Writing your will or doing your estate plan is one of those to-do list items that can always be put off for another day. After all, I’m not going to die today – right?
So offputting is estate planning, that last year I even went to the effort of getting a will written up with the help of a professional and am still yet to formalise it. All that involves is me printing the document, signing it and getting it witnessed – and I still haven’t managed it! Am I lazy, stupid or just frozen by inertia? Don’t answer that.
Estate planning today is, unfortunately, far more complicated than it has ever been. Whether it’s working out where all your old pension pots from previous jobs have got to, or remembering the passwords for every online account you hold – there’s an intimidating amount to keep track of.
Christine Benz’s enlightening article this week raised even more points I hadn’t considered: what happens to your pets if you die? Luckily my only “pet” is a rather needy corn palm plant whose leaves seem to fall off unless you feed it bottled water, but for many people who gets charge of Fluffy is a real head-scratcher.
End of life planning is becoming an increasingly important factor to consider as we live longer, and the concept of an ethical will is only going to become more mainstream in the coming years.
My measly document addresses none of these things, and it clearly should. Maybe it’s for the best that I never got around to printing it.
Regrets, I’ve Had a Few
Quite often I’ll see a stock that has soared and wish I had a time machine so I could go back a few months a invest my life savings in it. If said time machine could drop me briefly in 2014 at Fevertree’s (FEVR) IPO that would be ideal, and I’d perhaps stop off in January of this year to put some of those proceeds into Teladoc (TDOC) on my way back to the present day.
This week we heard from private investor Aaron Fowles who regrets not putting all his money in tech stocks. Because while he has very sensibly tried to diversify his portfolio across different sectors, it’s only his technology investments which have done any good.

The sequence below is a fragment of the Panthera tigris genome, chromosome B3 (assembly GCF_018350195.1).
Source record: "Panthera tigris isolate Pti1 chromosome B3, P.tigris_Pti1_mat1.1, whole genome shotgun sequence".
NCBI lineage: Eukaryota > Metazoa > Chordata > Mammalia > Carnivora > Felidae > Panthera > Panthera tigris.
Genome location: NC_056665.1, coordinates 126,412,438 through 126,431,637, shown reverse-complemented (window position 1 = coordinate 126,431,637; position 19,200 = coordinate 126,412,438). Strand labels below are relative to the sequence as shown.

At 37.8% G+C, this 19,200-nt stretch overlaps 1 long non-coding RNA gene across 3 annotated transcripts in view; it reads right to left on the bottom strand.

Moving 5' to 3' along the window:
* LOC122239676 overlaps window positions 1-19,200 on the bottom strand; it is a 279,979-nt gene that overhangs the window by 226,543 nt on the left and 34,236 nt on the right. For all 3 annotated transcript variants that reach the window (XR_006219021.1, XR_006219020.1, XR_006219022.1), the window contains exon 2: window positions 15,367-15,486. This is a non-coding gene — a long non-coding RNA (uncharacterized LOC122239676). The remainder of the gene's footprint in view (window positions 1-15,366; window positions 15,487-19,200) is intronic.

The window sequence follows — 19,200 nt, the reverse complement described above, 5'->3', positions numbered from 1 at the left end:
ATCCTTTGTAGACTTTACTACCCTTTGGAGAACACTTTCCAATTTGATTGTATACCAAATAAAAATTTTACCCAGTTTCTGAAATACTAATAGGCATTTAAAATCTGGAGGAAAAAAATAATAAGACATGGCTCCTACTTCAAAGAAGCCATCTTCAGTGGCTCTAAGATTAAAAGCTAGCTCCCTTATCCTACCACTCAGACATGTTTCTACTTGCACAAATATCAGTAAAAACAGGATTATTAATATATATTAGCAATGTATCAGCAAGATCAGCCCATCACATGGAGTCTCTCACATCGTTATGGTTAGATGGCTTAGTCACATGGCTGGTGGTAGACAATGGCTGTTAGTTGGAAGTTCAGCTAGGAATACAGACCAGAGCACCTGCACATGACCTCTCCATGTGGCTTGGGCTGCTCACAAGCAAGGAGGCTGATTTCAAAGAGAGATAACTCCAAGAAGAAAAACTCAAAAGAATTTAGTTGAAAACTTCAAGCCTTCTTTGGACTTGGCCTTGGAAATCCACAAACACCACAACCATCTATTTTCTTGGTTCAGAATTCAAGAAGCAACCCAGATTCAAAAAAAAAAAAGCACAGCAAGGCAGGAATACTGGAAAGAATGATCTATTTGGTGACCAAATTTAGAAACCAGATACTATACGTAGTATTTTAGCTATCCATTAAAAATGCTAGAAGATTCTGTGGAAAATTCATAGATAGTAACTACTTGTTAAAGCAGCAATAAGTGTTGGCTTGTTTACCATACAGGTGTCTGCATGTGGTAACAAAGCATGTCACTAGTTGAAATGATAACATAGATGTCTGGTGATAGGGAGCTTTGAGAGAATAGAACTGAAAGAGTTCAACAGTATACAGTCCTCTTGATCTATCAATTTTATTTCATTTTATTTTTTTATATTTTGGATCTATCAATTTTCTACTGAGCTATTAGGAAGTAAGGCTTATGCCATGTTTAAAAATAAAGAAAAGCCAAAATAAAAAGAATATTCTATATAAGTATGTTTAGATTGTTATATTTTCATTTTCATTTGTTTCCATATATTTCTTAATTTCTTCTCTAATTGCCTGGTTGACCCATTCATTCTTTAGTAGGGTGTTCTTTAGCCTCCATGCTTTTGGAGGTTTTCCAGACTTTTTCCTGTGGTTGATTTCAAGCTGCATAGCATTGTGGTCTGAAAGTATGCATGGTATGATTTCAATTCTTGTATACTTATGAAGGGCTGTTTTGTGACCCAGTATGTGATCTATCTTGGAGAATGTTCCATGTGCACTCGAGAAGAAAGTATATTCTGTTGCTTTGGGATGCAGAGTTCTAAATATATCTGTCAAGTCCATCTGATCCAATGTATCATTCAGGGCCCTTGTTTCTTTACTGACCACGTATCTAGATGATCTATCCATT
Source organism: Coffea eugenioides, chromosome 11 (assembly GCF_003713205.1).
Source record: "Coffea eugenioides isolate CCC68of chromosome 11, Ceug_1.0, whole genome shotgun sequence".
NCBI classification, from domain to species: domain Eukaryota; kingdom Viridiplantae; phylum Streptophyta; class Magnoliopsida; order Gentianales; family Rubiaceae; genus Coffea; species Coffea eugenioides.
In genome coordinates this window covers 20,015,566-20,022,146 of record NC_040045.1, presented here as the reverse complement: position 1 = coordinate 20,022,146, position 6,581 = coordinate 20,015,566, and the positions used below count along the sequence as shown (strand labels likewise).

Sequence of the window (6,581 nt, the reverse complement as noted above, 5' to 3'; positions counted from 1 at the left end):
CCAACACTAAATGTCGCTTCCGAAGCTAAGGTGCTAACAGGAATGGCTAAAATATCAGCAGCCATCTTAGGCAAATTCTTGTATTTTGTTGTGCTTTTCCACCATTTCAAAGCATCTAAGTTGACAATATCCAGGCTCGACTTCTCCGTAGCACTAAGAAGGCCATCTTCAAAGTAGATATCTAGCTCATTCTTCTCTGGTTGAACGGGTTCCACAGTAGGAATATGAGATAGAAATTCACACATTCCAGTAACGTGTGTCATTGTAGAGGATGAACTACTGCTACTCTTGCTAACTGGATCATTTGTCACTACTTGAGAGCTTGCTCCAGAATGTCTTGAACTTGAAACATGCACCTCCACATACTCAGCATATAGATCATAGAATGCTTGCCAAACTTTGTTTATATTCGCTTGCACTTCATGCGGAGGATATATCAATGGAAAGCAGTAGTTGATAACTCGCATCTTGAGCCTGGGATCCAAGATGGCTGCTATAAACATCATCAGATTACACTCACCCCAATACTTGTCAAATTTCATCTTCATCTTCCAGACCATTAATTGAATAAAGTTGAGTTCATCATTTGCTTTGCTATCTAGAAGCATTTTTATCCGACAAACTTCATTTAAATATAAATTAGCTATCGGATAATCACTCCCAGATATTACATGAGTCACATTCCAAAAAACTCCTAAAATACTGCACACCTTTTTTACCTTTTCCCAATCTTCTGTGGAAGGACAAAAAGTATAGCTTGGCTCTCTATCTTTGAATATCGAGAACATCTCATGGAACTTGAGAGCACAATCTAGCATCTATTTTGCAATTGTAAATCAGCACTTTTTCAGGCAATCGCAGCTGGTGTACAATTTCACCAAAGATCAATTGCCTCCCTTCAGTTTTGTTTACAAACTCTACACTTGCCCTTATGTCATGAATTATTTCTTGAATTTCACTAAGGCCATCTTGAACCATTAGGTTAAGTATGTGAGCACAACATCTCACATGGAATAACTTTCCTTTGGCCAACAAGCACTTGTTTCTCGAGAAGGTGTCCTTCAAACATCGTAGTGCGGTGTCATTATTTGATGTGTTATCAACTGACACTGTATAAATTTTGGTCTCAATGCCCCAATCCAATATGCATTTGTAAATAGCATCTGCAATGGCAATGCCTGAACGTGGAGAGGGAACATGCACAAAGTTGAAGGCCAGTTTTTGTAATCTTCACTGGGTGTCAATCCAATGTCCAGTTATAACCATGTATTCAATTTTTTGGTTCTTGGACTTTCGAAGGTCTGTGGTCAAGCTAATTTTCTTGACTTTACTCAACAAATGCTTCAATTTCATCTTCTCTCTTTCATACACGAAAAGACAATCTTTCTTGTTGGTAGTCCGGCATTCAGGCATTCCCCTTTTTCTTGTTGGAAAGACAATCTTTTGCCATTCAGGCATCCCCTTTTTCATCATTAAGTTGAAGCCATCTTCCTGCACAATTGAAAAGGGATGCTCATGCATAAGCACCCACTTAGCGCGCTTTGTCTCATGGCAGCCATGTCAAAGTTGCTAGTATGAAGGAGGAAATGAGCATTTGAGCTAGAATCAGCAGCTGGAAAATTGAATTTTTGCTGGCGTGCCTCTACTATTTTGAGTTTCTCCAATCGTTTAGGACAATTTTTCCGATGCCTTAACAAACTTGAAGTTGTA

One thing he said which I found particularly striking was that because he hadn’t put more money in the tech stocks “I’m thousands of pounds down now”, as though the gains which could have been were already his.
This is, of course, the exact idea behind diversification: that your investments should behave in different ways to each other. The upshot of this is that it can be frustrating when some of your holdings are flying and others are floundering. But the real benefits come through at times of crisis when – hopefully – they don’t all plunge at once.
So, I hope Aaron sticks with his disappointing diversifiers for now – if they are fundamentally strong businesses, they should come good in the end.
Two Become One
Is the merger of the Murray Income and Perpetual Income & Growth investment trusts a good outcome for investors? It’s certainly a fairly unusual one.
Investors in the Perpetual trust have endured several years of very poor performance – the upshot of which is that the trust’s manager, Mark Barnett, was removed earlier this year. But I’m not sure that simply rolling it into a better-performing rival really solves the problem.
For starters, the Murray Income managers will now have more than £500 million of money to put to work. That’s no mean feat at the best of times, but when that money is already tied up in the shares of companies the managers may not want to own, and which may be on a downward trajectory, that has the potential to derail Murray Income’s performance, at least in the short-term.
Perpetual investors will have the choice to simply get their money back – well, up to 20% of the trust’s assets anyway. But what of Murray Income investors? The remit of the trust they have chosen is changing, too. There is a difference between a £500 million trust and a £1 billion one, and more money is not necessarily a good thing.